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Univ. Miami developing artificial reef modules to reduce coastal flooding

University of Miami researchers are developing artificial reefs to reduce flooding, create habitats for marine life and make Florida's coastlines more resilient.

Their inventors compare them to air bags or speed bumps in the sea. And they just might be the future of fighting coastal flooding in Florida.

They’re called Seahives, and they’re a new kind of artificial reef being developed and field-tested by researchers at the University of Miami. They’re 18-foot-long, hexagonal-shaped hollow tubes that get stacked in pyramid-like shapes on the seafloor just offshore. The 2,500-pound concrete structures are perforated to allow seawater to flow through them.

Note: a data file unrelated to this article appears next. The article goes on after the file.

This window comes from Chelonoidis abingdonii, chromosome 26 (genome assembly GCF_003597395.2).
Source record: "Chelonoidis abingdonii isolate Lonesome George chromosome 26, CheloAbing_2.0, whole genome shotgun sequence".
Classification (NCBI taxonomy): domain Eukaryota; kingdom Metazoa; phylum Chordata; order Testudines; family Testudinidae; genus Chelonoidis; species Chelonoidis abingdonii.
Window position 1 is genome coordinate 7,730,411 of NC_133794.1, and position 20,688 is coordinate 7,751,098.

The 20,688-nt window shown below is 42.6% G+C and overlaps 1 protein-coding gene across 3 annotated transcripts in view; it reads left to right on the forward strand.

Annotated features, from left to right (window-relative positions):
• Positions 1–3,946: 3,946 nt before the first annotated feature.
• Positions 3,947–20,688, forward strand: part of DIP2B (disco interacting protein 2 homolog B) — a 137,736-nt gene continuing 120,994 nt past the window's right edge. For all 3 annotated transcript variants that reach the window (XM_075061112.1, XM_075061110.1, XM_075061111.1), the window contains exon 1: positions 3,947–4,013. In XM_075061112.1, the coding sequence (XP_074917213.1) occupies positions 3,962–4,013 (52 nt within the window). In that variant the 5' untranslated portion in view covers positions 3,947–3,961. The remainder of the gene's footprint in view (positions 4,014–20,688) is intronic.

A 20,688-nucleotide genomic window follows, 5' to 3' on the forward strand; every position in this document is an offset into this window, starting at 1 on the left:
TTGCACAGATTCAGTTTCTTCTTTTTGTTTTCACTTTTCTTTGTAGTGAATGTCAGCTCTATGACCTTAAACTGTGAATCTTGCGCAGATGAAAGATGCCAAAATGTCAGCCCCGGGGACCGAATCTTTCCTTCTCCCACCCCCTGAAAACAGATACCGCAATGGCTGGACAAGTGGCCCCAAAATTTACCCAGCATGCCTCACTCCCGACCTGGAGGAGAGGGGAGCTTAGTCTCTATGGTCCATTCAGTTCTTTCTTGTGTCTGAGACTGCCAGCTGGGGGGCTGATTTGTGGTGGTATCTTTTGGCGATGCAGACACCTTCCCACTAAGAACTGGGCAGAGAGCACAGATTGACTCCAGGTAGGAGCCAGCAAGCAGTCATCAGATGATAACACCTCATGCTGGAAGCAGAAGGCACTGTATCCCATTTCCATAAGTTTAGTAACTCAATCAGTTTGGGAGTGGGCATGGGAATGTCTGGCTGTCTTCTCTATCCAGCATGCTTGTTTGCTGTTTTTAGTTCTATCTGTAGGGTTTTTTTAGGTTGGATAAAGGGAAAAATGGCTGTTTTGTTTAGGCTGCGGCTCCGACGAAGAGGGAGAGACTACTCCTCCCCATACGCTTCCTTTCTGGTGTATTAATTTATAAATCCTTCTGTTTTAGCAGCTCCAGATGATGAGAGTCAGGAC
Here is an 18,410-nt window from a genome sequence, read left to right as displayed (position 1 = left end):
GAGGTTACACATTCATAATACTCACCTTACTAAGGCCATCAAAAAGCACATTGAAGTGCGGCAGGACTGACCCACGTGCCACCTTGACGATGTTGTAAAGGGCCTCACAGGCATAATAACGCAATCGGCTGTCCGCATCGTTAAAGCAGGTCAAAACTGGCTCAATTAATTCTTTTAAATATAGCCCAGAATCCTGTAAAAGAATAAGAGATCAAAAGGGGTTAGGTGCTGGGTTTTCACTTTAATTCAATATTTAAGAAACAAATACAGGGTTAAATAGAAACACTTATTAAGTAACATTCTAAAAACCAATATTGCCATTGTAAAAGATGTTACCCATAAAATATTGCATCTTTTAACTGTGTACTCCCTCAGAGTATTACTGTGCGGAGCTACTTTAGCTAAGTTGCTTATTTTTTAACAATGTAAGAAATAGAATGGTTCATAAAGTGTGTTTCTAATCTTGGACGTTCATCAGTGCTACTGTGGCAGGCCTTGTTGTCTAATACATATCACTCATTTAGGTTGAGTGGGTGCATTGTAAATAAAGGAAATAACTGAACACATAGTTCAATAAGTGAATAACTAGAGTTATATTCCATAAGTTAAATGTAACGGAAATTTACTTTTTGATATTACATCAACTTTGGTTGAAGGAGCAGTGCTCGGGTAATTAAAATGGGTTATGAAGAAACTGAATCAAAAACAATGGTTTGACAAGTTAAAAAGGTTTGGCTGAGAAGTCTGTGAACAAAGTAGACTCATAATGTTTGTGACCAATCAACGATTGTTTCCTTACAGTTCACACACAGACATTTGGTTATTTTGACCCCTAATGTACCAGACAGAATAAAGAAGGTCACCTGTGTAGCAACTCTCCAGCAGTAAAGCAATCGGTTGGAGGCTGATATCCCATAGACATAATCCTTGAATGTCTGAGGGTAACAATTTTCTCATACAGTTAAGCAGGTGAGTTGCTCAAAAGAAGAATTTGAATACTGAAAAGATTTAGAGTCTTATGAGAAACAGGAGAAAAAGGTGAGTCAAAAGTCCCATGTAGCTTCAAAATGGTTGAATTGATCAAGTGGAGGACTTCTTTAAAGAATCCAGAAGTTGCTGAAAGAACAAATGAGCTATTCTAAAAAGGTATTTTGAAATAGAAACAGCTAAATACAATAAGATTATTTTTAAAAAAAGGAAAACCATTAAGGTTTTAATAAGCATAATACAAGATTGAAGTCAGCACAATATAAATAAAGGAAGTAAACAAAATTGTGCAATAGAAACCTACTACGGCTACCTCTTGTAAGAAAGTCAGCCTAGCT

The goal of these devices is twofold: Dissipate wave energy and slow down potentially destructive waves before they hit the shore, while simultaneously providing a hospitable environment to grow corals or mangroves.

They’re designed to be a win-win: Reduce flooding, build habitat.

In March and August 2023, clusters of Seahives were installed at two pilot projects at Miami Beach and Pompano Beach, where they’re currently being studied and evaluated. Miniature versions had previously been tested successfully in a giant water tank, but this is the real thing.